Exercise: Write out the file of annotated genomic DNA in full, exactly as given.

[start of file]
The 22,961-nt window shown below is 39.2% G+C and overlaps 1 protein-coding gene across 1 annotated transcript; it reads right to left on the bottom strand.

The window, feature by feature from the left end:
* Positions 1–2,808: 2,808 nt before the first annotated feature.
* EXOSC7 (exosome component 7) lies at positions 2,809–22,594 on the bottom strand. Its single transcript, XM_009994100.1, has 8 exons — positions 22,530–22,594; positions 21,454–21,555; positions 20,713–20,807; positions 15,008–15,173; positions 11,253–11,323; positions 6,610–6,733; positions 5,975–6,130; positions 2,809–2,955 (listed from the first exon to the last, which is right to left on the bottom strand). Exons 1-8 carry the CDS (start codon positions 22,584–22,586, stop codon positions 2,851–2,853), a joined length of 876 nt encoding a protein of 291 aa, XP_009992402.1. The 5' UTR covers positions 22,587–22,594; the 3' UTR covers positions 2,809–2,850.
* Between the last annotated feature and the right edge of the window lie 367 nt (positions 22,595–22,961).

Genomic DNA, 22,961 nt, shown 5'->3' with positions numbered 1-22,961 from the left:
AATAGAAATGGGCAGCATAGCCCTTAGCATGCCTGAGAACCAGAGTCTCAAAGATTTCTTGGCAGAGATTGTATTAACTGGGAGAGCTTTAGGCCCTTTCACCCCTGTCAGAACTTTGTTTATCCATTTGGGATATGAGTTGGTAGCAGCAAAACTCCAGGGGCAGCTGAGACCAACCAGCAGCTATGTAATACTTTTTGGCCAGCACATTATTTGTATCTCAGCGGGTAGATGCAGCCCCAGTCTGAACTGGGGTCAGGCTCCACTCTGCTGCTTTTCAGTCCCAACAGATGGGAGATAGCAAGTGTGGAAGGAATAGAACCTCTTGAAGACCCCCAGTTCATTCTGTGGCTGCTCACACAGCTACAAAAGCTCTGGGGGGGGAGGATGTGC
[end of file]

The 22,961-nt window shown below is 39.2% G+C and overlaps 1 protein-coding gene across 1 annotated transcript; it reads right to left on the bottom strand.

The window, feature by feature from the left end:
* Positions 1–2,808: 2,808 nt before the first annotated feature.
* EXOSC7 (exosome component 7) lies at positions 2,809–22,594 on the bottom strand. Its single transcript, XM_009994100.1, has 8 exons — positions 22,530–22,594; positions 21,454–21,555; positions 20,713–20,807; positions 15,008–15,173; positions 11,253–11,323; positions 6,610–6,733; positions 5,975–6,130; positions 2,809–2,955 (listed from the first exon to the last, which is right to left on the bottom strand). Exons 1-8 carry the CDS (start codon positions 22,584–22,586, stop codon positions 2,851–2,853), a joined length of 876 nt encoding a protein of 291 aa, XP_009992402.1. The 5' UTR covers positions 22,587–22,594; the 3' UTR covers positions 2,809–2,850.
* Between the last annotated feature and the right edge of the window lie 367 nt (positions 22,595–22,961).

Genomic DNA, 22,961 nt, shown 5'->3' with positions numbered 1-22,961 from the left:
AATAGAAATGGGCAGCATAGCCCTTAGCATGCCTGAGAACCAGAGTCTCAAAGATTTCTTGGCAGAGATTGTATTAACTGGGAGAGCTTTAGGCCCTTTCACCCCTGTCAGAACTTTGTTTATCCATTTGGGATATGAGTTGGTAGCAGCAAAACTCCAGGGGCAGCTGAGACCAACCAGCAGCTATGTAATACTTTTTGGCCAGCACATTATTTGTATCTCAGCGGGTAGATGCAGCCCCAGTCTGAACTGGGGTCAGGCTCCACTCTGCTGCTTTTCAGTCCCAACAGATGGGAGATAGCAAGTGTGGAAGGAATAGAACCTCTTGAAGACCCCCAGTTCATTCTGTGGCTGCTCACACAGCTACAAAAGCTCTGGGGGGGGAGGATGTGC